In Ellis v. Wiebe, the Court commented on the general principles of law with respect to want of prosecution. The Court ruled that, although there was inordinate and inexcusable delay, there was no prejudice to the Defendants, so the claim would not be dismissed for want of prosecution. However, the Court would dismiss the Plaintiff’s claim on its’ merits.
 The parties do not dispute the test to be applied by the court in determining whether an action should be dismissed for want of prosecution. The test is concisely summarized in Shields v. Nishin Kanko Investments Ltd., 2008 BCSC 36 at para. 25, wherein Mr. Justice Parrett cites the comments of Scarth J. at para. 3 of March v. Tam, 2002 BCSC 1125:
… I conclude that the principles of law which govern the exercise of the Court’s discretion in the circumstances of this case may in summary form be stated as follows: The defendants must establish that there has been inordinate delay and that this delay is inexcusable. If those two factors are established a rebuttable presumption of prejudice arises and the onus shifts to the plaintiff to prove on a balance of probabilities that the defendants have not suffered prejudice or that on balance justice demands that the action not be dismissed.
[Emphasis in original.]
 The authorities also consistently hold that the court must look to the objects of the Supreme Court Rules as these relate to the particular circumstances of the case to determine whether an action should be dismissed for want of prosecution. Rule 1-3(1) provides that the object of the Supreme Court Rules is to secure the just, speedy and inexpensive determination of every proceeding on the merits. The former version of Supreme Court Rule 1-3 was considered by this court in Lindholm v. Pollen (1986), 3 B.C.L.R. (2d) 23 (S.C.) at para. 16:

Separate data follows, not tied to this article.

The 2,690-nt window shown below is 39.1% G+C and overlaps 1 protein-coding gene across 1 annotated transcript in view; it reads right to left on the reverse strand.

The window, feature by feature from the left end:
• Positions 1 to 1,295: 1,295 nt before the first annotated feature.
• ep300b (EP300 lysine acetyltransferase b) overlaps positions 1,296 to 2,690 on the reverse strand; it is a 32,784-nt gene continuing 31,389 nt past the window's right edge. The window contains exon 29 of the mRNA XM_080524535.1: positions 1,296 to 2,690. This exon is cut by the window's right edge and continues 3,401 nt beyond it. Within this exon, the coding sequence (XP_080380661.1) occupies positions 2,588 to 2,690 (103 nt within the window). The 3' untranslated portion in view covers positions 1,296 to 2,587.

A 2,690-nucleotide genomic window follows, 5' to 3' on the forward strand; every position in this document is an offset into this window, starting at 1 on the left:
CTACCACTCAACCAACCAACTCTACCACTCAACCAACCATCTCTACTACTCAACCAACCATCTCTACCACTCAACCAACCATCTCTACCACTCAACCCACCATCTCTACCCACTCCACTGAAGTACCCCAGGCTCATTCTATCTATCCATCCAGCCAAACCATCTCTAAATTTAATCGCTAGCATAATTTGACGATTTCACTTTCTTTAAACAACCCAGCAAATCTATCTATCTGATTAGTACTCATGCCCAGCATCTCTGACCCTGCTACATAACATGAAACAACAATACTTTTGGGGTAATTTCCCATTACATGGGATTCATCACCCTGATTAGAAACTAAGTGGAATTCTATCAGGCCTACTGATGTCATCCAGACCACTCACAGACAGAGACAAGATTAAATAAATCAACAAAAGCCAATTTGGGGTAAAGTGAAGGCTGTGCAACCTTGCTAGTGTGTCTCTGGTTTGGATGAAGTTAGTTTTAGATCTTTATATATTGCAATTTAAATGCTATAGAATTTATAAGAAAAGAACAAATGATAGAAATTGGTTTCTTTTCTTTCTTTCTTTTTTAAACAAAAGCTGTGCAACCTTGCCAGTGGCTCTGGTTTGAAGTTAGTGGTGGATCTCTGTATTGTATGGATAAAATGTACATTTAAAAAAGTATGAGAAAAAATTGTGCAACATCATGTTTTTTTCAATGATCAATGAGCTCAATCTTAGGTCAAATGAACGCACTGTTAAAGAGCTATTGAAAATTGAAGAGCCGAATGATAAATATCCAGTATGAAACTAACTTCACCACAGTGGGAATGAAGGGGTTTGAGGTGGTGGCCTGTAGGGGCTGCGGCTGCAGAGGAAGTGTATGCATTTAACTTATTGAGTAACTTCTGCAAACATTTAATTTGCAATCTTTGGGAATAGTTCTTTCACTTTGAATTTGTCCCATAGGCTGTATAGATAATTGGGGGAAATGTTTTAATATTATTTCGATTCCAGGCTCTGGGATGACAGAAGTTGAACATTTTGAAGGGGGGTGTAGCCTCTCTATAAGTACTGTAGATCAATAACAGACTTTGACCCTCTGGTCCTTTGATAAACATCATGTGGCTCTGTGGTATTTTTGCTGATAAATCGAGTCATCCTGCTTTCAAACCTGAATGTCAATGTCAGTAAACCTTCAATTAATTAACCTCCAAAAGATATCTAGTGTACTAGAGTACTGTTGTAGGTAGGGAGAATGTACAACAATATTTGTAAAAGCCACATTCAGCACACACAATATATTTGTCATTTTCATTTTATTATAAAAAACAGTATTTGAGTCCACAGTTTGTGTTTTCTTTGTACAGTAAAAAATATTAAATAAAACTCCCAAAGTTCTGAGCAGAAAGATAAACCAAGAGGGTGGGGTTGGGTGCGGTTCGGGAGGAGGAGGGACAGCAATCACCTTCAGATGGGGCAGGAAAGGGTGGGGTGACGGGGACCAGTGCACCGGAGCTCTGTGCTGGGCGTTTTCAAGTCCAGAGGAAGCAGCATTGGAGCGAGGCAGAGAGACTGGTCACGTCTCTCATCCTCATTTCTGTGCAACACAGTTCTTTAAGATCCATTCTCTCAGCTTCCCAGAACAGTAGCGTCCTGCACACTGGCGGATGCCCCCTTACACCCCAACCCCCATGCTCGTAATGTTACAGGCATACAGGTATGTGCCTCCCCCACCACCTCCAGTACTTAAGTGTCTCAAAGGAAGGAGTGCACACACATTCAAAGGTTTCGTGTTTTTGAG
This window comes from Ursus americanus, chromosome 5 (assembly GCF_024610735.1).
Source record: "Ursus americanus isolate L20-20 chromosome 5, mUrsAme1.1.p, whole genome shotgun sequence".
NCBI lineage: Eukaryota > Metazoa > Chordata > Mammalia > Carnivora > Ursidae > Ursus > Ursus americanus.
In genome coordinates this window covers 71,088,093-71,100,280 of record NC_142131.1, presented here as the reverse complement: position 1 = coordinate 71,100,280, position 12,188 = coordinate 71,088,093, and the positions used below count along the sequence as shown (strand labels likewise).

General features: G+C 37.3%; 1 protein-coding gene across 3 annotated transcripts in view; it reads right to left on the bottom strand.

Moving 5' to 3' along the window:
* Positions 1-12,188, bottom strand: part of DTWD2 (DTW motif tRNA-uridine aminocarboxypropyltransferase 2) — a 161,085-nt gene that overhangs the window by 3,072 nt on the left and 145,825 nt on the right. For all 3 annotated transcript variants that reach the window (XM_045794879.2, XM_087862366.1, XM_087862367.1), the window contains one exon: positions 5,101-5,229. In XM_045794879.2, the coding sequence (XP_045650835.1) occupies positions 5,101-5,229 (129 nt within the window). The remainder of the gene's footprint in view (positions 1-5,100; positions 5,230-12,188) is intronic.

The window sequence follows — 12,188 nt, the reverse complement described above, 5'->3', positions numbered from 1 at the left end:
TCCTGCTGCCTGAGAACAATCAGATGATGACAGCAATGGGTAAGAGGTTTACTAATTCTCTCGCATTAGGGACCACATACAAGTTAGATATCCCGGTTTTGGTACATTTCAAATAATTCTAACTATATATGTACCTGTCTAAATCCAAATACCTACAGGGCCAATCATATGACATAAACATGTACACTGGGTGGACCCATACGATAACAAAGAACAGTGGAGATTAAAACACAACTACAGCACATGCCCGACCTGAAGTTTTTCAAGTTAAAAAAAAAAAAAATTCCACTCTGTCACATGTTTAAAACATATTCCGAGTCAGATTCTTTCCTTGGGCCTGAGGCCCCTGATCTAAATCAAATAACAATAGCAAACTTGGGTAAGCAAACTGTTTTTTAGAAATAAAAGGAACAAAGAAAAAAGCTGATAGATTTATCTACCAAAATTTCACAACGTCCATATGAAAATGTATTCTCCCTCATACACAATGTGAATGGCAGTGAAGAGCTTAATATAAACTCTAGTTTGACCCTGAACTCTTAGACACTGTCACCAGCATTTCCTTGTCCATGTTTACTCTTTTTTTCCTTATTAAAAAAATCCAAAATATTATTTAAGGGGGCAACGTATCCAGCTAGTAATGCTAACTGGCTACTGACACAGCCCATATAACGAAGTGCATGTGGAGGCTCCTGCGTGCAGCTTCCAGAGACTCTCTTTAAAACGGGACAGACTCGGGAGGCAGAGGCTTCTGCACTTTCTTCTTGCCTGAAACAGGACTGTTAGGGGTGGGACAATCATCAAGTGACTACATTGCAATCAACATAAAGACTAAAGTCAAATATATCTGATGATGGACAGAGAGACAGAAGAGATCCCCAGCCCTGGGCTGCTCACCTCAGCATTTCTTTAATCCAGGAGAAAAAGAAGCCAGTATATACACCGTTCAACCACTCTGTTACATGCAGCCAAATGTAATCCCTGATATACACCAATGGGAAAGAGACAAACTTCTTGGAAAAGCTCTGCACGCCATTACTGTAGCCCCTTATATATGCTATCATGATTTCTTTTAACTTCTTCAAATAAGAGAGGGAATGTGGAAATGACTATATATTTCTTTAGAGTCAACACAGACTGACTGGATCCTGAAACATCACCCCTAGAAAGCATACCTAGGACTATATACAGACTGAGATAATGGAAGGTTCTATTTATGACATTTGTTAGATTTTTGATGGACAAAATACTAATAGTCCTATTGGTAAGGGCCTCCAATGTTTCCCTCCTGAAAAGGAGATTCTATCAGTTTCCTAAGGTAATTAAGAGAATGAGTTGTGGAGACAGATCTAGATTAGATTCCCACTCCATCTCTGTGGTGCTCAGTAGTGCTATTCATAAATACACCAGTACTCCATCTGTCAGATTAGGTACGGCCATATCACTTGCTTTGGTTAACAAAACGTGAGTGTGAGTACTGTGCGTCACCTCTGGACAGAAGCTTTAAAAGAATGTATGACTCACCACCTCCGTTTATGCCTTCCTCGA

The animating principle lying back of any system of administration of justice is that litigation be proceeded with diligence and expedition. This principle is expressed in R. 1(5) that the object of the Rules of Court is to secure the just, speedy and inexpensive determination of every proceeding on its merits… A just determination can only be attained if an action is tried while the facts are still within the recollection of the witnesses. …
 When the Supreme Court Rules were amended in July 2010, a new subsection was added to Rule 1-3 to further refine the meaning of “just, speedy and inexpensive determination”. Rule 1-3 (2) provides as follows:
(2) Securing the just, speedy and inexpensive determination of a proceeding on its merits includes, so far as is practicable, conducting the proceeding in ways that are proportionate to
(a) the amount involved in the proceeding,
(b) the importance of the issues in dispute, and
(c) the complexity of the proceeding.